Tag Archives: Unique

My Octopus Teacher

[4 stars]

I am so late to this one, I’m embarrassed. It was in my queue for ages, but got lost. If you still haven’t seen this beautifully filmed tale of a man lost, found, and freed…all thanks to his obsession with an octopus, then make the time. You will not be sorry.

Now up for an Oscar, I must admit that this docu is one of the odder I may have ever seen. Not because of the subject, but because the intended focus is utterly orthogonal to the central subject. It certainly films the year-long life of young octopus and its, for lack of a better word, friendship with nature writer and filmmaker Craig Foster. But the story is more about Foster and his self-professed reawakening from the experience.

Foster’s is battling a personal crisis and isolation at the beginning  of the story. It’s that journey, through the experience of meeting the octopus and joining it daily in its world, about which the story flows. Though how much he learns or took away from the experience is something I am still discussing today with others who’ve seen the film.

It is telling that Foster didn’t direct and write this documentary, but allowed fellow artists Pippa Ehrlich and James Reed to tell the story, though they never appear on screen. Without that distance, there would have been a lack of honesty in the final result.

Frankly, the film just has to be experienced…and experienced on your own terms to interpret. I’ve spent days thinking about it afterwards, struggling to write it up and realized that there was no definitive way to do so. It is a must-see film. What you take from it is going to be based on your own experience and state of mind. Certainly, pandemic viewing has impacted that filter.

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Borat Subsequent Moviefilm

[2.5 stars]

If I were judging this on chutzpah, I’d be raving about Sasha Baron Cohen’s (Trial of the Chicago 7) return to the painfully satirical Kazakhstan reporter. And his supporting star, Maria Bakalova is every bit his equal, and certainly being recognized for her utterly unselfconscious performance. Their story and trials together transform into an entirely expected, but still touching, resolution.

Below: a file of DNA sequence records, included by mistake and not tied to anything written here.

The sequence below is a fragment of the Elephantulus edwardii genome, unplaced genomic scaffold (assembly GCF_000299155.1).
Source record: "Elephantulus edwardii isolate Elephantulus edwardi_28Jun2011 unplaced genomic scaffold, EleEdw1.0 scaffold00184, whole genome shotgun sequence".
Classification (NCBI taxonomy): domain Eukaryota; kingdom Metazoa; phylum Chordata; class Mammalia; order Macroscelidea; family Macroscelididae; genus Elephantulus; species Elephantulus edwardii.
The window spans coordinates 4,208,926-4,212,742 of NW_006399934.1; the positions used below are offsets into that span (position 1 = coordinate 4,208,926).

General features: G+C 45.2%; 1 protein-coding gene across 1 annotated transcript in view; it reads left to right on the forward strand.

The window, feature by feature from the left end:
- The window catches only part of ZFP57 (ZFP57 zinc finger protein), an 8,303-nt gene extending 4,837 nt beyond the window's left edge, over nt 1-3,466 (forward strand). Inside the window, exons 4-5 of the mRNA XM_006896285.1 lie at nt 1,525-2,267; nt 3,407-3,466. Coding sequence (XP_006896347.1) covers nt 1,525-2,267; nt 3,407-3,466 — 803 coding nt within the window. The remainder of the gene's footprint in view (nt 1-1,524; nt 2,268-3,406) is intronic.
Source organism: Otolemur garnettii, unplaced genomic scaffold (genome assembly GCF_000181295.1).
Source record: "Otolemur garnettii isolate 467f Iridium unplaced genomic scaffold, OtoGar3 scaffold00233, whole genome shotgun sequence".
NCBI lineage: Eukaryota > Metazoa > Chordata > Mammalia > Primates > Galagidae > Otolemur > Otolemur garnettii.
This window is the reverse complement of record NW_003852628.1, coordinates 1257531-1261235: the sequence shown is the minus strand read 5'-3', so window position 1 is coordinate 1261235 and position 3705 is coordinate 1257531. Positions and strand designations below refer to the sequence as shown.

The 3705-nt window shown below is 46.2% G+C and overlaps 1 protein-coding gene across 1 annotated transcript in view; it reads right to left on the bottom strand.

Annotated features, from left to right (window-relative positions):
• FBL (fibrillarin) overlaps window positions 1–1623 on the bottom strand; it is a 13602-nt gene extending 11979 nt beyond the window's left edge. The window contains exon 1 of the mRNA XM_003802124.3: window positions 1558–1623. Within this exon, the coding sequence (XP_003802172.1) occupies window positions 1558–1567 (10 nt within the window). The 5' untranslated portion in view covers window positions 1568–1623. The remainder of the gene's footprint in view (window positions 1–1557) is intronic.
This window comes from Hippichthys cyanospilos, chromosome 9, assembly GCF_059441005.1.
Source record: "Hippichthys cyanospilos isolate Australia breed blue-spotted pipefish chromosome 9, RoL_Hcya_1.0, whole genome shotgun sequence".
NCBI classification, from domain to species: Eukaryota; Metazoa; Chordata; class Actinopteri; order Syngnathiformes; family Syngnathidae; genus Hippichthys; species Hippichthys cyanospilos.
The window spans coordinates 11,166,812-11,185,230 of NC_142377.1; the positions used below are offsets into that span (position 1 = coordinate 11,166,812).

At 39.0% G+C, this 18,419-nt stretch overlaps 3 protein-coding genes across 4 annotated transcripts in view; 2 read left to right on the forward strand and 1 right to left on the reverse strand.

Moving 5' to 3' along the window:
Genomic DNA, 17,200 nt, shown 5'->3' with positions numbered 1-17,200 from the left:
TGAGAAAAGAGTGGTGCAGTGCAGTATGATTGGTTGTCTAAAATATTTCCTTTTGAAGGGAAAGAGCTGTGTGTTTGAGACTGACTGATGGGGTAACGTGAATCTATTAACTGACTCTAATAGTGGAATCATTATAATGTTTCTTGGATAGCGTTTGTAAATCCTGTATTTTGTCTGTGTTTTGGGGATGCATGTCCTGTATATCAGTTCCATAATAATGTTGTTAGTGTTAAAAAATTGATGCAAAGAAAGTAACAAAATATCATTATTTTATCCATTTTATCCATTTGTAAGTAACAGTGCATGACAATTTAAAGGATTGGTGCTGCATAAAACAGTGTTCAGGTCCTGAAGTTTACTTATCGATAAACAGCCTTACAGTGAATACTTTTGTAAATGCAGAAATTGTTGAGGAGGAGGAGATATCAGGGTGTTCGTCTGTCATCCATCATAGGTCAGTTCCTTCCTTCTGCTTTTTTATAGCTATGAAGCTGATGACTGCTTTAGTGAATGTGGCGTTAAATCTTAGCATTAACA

But as a movie…let’s just say I knew I wasn’t their audience 3 minutes in, but I stuck with it primarily to see Bakalova. Once she had appeared, I hung on out of curiosity and just pure amazement at how much they got away with. But I still almost turned it off several times. I appreciated Cohen’s points and the final, crafted shape of it all, but I can’t say I enjoyed more than a small portion of the movie outright. The rest was through gritted teeth and being thankful that he was a brutal editor and kept most of the segments under the SNL pain limit.

I fully understand that many people will find this movie hysterical, diverting, and even rewatchable. And power to them. And power to Cohen and his crew for pulling off a high-wire act that is the epitome of dangerous art. But I can’t recommend it to those who align more with my sense of humor. I know I’m disappointing many friends by saying so, but there you go.

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The Father

[4.5 stars]

Let’s talk about POV. Like the recent Bliss, Florian Zeller’s freshman outing relies heavily on character point of view and editing to provide the necessary information for navigating the story. By watching very carefully, you can tease apart most of the truth. Most of it. Unlike Bliss, Zeller’s adaptation of his play, with help from Christopher Hampton (Adore), the truth can still elude you; but that’s ok. Unlike previous stories, like Still Alice, the film tries to recreate what it’s like to live with Alzheimer’s from the inside rather than primarily from outside. How they go about that is something you just need to experience, but to say you’ve got unreliable narrator is an understatement. But the threads are (mostly) there for the watcher to stay relatively grounded. Honestly, I’m still discussing it with people trying to pull it all apart.

Anthony Hopkins (The Two Popes) delivers a wonderfully mercurial performance as his character is buffeted by his confusion and frustration. But while he is the primary POV, his daughter provides a second, which is another way Zeller helps you along. Olivia Colman (The Favourite) delivers a heart-wrenching performance as she navigates her father’s illness, giving us glimpses into the emotional and physical realities and a small touch of what must have been their past.

The rest of the supporting cast is equally capable and storied. Olivia Williams (Maps to the Stars), Mark Gatiss (Locked Down), Rufus Sewell (The Pale Horse), and Imogen Poots (That Awkward Moment) perform a wonderfully seamless dance filling out the story.